There is a convincing reason why Surrey Police has treated Automatic Number Plate Recognition and the supporting vehicles and technologies as such a high priority – proven success. ‘In Surrey, the reason we run our Operation Shield is based on evidence that nearly 40% of all crime that is committed in Surrey is committed by offenders who live outside the county. What we do know also is that if we have a higher crime area and my teams move into the area, crime decreases. Potential offenders see all the units in the area and disappear.
‘We operate two fully equipped ANPR vans, one marked and one unmarked, using the satellite technology to link into our systems. We can actually deploy our van into an area where we have no cameras, also using the satellite technology, and we can look at all the fixed sites around us as well. We have one slightly older van, the marked van, which we have upgraded, with newer cameras and technology. With the Olympics coming up we can deploy the two vans together.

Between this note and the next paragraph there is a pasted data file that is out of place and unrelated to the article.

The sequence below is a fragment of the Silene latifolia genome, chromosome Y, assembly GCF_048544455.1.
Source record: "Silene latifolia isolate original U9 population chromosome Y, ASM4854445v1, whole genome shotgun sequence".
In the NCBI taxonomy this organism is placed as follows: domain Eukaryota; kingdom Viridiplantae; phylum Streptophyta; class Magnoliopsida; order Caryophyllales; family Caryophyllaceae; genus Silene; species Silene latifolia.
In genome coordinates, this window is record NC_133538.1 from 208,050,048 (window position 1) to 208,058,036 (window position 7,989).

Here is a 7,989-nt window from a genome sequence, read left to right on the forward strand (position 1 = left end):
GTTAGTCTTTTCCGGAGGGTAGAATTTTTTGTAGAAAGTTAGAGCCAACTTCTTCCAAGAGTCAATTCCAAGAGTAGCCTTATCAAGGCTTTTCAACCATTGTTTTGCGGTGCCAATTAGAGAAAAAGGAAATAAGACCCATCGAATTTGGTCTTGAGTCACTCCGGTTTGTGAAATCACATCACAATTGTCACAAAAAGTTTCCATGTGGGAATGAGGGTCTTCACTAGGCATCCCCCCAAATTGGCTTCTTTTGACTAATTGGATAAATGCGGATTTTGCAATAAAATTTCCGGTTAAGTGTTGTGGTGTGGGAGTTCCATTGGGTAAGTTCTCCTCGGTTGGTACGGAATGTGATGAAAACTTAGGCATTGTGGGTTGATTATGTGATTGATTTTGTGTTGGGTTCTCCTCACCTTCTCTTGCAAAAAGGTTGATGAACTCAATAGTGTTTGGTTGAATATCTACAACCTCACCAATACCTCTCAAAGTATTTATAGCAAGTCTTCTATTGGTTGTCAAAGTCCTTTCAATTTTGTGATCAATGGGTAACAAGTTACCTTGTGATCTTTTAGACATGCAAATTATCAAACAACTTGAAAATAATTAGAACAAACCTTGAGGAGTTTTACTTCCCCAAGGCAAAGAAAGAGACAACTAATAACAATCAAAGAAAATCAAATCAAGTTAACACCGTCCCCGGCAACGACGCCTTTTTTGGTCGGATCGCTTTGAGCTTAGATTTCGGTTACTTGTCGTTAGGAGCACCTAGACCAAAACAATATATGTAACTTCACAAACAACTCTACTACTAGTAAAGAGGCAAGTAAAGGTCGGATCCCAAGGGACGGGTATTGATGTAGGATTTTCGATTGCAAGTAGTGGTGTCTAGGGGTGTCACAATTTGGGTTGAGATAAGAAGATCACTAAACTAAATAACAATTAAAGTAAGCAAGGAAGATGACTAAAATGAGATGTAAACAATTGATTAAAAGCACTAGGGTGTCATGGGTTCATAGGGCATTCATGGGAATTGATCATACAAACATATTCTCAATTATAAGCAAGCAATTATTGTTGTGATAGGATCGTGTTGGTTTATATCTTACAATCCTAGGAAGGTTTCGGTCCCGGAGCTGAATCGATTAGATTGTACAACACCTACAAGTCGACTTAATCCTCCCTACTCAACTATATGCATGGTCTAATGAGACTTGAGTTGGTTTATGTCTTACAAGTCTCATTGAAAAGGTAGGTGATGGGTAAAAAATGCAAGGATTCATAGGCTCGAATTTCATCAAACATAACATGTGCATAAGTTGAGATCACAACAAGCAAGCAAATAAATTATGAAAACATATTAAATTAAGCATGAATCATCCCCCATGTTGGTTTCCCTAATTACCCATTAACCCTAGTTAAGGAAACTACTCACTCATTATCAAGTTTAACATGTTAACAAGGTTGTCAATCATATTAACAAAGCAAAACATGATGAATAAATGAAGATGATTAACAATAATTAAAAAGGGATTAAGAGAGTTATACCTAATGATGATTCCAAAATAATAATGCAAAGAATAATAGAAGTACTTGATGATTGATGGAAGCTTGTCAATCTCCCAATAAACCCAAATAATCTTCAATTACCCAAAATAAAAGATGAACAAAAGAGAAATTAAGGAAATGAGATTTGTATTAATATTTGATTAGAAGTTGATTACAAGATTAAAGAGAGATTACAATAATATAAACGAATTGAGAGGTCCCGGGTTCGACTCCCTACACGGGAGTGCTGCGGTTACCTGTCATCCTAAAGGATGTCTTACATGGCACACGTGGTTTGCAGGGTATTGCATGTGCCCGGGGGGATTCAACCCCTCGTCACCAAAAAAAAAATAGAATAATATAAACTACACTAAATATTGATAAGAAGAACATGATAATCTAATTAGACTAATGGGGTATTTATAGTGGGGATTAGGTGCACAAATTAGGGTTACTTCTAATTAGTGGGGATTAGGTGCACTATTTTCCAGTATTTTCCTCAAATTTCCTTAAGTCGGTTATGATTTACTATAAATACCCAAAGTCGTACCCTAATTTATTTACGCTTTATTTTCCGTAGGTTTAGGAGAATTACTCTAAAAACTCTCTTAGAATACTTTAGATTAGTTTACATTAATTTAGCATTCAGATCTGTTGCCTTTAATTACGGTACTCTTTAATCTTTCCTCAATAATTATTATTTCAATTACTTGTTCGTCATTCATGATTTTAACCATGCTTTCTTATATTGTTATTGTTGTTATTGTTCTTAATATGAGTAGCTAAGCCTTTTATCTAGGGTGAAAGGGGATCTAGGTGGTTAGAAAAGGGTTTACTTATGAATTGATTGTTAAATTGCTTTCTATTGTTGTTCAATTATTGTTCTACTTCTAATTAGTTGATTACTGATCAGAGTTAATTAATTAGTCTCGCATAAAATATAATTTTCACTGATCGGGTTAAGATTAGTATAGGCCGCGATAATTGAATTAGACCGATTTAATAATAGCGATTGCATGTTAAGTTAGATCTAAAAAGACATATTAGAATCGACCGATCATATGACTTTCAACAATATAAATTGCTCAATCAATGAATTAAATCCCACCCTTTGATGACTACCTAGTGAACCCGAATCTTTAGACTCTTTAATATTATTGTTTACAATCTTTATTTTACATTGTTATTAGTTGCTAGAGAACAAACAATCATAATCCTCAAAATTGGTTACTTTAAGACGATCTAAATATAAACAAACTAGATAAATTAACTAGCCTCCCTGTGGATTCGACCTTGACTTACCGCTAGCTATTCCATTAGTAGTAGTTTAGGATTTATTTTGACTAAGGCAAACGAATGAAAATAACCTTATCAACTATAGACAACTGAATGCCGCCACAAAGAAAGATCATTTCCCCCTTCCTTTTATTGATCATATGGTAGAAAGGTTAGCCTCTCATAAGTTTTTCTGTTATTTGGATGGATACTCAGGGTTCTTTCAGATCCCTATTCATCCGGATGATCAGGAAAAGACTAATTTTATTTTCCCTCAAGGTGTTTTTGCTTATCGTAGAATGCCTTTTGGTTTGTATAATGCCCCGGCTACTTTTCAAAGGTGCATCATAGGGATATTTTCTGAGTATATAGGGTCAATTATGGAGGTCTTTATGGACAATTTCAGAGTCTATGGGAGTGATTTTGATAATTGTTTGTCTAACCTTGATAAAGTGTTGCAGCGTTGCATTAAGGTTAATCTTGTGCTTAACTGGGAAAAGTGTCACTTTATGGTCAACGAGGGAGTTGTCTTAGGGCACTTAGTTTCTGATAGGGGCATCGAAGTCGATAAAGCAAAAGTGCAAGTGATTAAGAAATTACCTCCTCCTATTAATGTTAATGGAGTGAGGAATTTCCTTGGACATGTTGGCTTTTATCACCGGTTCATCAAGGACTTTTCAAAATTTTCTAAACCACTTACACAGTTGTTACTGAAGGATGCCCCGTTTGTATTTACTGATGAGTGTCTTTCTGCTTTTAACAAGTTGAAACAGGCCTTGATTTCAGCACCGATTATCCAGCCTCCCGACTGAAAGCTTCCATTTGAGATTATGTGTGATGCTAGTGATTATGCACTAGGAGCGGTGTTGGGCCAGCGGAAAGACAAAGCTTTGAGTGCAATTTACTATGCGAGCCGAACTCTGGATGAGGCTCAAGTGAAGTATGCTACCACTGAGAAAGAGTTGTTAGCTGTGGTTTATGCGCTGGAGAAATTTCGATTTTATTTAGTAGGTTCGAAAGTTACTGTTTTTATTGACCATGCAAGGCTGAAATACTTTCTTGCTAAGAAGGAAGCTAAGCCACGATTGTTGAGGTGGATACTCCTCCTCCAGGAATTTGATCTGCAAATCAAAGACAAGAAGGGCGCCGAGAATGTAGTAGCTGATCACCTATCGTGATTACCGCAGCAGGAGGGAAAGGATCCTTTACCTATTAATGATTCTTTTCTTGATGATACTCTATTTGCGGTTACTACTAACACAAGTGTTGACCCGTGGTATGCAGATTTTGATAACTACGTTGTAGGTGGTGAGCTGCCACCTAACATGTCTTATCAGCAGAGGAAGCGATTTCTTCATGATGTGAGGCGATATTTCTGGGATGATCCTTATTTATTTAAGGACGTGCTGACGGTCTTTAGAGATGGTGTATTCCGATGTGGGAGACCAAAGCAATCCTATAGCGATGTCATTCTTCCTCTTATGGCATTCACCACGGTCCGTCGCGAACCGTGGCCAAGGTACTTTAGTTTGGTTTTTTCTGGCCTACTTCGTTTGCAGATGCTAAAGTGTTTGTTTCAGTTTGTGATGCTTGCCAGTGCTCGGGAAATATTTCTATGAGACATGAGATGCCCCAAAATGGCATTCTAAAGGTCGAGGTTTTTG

‘The most recent van was our unmarked van, which came online about a year ago, and we have been having some great success with it.
It needs just one person to operate it and it is very straightforward. The only time we need extra personnel is if we are on a very busy site, such as a motorway, where we can expect to be really busy. To set the equipment up is a one-person operation.
‘In Surrey we adopted the technology in 2001 and that was just in the shape of a van. We have evolved as a force, along with all the other regions, where we have gone from just mobile technology to fixed site technology running 24/7, taking on the criminal elements and the antisocial drivers who drive without insurance and no driving licence on a 24/7 basis. It is having a major impact.
‘You can put the mobile vans into areas that you perhaps wouldn’t need coverage of all year round. You may have major events on where you need that technology, and you can put a mini ‘Ring of Steel’ in place.
One other key benefit delivered by satellite broadband enabled vehicles is in the field of mobile incident command. The ANPR vehicles can be used to complement the force’s new mobile command vehicle (also equipped with mobile satellite broadband and other solutions from Excelerate Technology).